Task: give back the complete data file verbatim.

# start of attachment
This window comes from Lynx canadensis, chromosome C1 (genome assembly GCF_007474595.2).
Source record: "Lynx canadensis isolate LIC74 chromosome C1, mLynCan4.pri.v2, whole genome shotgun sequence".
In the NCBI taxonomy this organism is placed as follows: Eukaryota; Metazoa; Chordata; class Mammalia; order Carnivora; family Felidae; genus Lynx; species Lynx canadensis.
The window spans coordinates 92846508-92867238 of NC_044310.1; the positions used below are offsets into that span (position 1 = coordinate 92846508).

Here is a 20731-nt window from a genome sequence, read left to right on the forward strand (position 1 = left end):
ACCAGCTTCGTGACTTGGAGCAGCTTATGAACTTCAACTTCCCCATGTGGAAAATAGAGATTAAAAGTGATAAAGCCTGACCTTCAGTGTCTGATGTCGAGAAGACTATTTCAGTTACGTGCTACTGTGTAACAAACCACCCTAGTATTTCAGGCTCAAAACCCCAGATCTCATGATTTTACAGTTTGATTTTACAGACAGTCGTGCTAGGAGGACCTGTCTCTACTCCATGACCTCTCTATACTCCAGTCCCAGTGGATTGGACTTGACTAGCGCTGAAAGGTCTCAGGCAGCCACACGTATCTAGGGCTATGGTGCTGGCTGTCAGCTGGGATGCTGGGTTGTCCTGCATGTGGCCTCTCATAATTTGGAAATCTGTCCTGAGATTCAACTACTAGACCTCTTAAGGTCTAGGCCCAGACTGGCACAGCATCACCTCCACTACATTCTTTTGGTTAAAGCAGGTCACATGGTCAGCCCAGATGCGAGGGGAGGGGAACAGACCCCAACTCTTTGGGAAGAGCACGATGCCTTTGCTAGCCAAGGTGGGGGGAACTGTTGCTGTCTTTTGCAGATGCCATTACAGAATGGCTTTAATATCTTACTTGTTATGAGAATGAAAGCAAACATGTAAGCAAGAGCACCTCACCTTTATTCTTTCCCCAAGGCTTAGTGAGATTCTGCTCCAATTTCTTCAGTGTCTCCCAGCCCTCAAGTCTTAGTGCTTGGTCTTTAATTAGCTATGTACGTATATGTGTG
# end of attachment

This window comes from Lynx canadensis, chromosome C1 (genome assembly GCF_007474595.2).
Source record: "Lynx canadensis isolate LIC74 chromosome C1, mLynCan4.pri.v2, whole genome shotgun sequence".
In the NCBI taxonomy this organism is placed as follows: Eukaryota; Metazoa; Chordata; class Mammalia; order Carnivora; family Felidae; genus Lynx; species Lynx canadensis.
The window spans coordinates 92846508-92867238 of NC_044310.1; the positions used below are offsets into that span (position 1 = coordinate 92846508).

Here is a 20731-nt window from a genome sequence, read left to right on the forward strand (position 1 = left end):
ACCAGCTTCGTGACTTGGAGCAGCTTATGAACTTCAACTTCCCCATGTGGAAAATAGAGATTAAAAGTGATAAAGCCTGACCTTCAGTGTCTGATGTCGAGAAGACTATTTCAGTTACGTGCTACTGTGTAACAAACCACCCTAGTATTTCAGGCTCAAAACCCCAGATCTCATGATTTTACAGTTTGATTTTACAGACAGTCGTGCTAGGAGGACCTGTCTCTACTCCATGACCTCTCTATACTCCAGTCCCAGTGGATTGGACTTGACTAGCGCTGAAAGGTCTCAGGCAGCCACACGTATCTAGGGCTATGGTGCTGGCTGTCAGCTGGGATGCTGGGTTGTCCTGCATGTGGCCTCTCATAATTTGGAAATCTGTCCTGAGATTCAACTACTAGACCTCTTAAGGTCTAGGCCCAGACTGGCACAGCATCACCTCCACTACATTCTTTTGGTTAAAGCAGGTCACATGGTCAGCCCAGATGCGAGGGGAGGGGAACAGACCCCAACTCTTTGGGAAGAGCACGATGCCTTTGCTAGCCAAGGTGGGGGGAACTGTTGCTGTCTTTTGCAGATGCCATTACAGAATGGCTTTAATATCTTACTTGTTATGAGAATGAAAGCAAACATGTAAGCAAGAGCACCTCACCTTTATTCTTTCCCCAAGGCTTAGTGAGATTCTGCTCCAATTTCTTCAGTGTCTCCCAGCCCTCAAGTCTTAGTGCTTGGTCTTTAATTAGCTATGTACGTATATGTGTG